Quinidine for Brugada syndrome

Quinidine for Brugada syndrome

Brugada syndrome is an inherited cardiac channelopathy with potential for life threatening ventricular arrhythmias and sudden cardiac death [1]. Coved ST segment elevation of 2 mm or more with negative T wave in right precordial leads V1 and V2, either spontaneously or after challenge with sodium channel blocker drug is the characteristic ECG finding. Though implantation of an ICD (implantable cardioverter-defibrillator is the main treatment, quinidine for Brugada syndrome is an option worth it in certain situations [2].

Quinidine is a Class I antiarrhythmic agent which can block Ito and IKr currents. It has been shown to prevent phase II re-entry and ventricular fibrillation in experimental studies on Brugada syndrome. When ventricular fibrillation was inducible at baseline electrophysiology studies, quinidine can render it non inducible in 76% to 88% [2]. Quinidine has been reported to be useful in pediatric patients as an alternative to ICD [3]. It may be useful in the setting of arrhythmic storms and to reduce the number of ICD shocks.

Belhassen B et al prospectively evaluated 25 patients with Brugada syndrome, of which 7 were cardiac arrest survivors and 7 had unexplained syncope [4]. In all 25 patients, ventricular fibrillation could be induced at baseline electrophysiological study. Twenty two of the 25  (88%) were non-inducible on while Quinidine. Long term treatment ranging from 6 to 219 months was given to 19 patients. None had arrhythmic events, though 2 had non arrhythmia related syncope. Side effects occurred in 36% which resolved on drug discontinuation.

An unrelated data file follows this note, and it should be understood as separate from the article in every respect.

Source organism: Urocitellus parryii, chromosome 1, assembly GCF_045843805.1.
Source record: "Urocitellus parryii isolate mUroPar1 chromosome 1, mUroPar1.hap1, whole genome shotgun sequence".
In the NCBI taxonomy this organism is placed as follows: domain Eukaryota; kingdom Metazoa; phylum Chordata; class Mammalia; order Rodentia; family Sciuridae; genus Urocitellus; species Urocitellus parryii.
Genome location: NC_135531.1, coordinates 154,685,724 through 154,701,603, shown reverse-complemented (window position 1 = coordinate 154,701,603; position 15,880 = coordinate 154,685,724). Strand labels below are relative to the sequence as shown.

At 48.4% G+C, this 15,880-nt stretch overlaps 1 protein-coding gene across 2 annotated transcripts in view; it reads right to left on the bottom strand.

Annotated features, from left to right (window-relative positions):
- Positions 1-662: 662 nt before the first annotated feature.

Side effects of quinidine like QT prolongation with potential for torsades de pointes, thrombocytopenia, diarrhea, esophagitis, allergic reactions and aggravation of sinus node dysfunction have to be kept in mind. Moreover it is not freely available in all countries [2].

Quinine instead of quinidine

Since quinidine is not freely available, people have used quinine which is used as an antimalarial drug [3]. It was successful in controlling electrical storm in a ten year old child with Brugada syndrome. Intravenous quinine, a diastereomer of quinidine was used in this case as quinidine was not available.


  1. Francis J, Antzelevitch C. Atrial fibrillation and Brugada syndrome. J Am Coll Cardiol. 2008 Mar 25;51(12):1149-53.
  2. Brugada J, Campuzano O, Arbelo E, Sarquella-Brugada G, Brugada R. Present Status of Brugada Syndrome: JACC State-of-the-Art Review. J Am Coll Cardiol. 2018 Aug 28;72(9):1046-1059.
  3. Gonzalez Corcia MC, de Asmundis C, Chierchia GB, Brugada P. Brugada syndrome in the paediatric population: a comprehensive approach to clinical manifestations, diagnosis, and management. Cardiol Young. 2016 Aug;26(6):1044-55.
  4. Belhassen B, Glick A, Viskin S. Efficacy of quinidine in high-risk patients with Brugada syndrome. Circulation. 2004 Sep 28;110(13):1731-7.
  5. Sameer Mehrotra, Rajnish Juneja, Nitish Naik, Behzad B Pavri. Successful use of quinine in the treatment of electrical storm in a child with Brugada syndrome. J Cardiovasc Electrophysiol. 2011 May;22(5):594-7.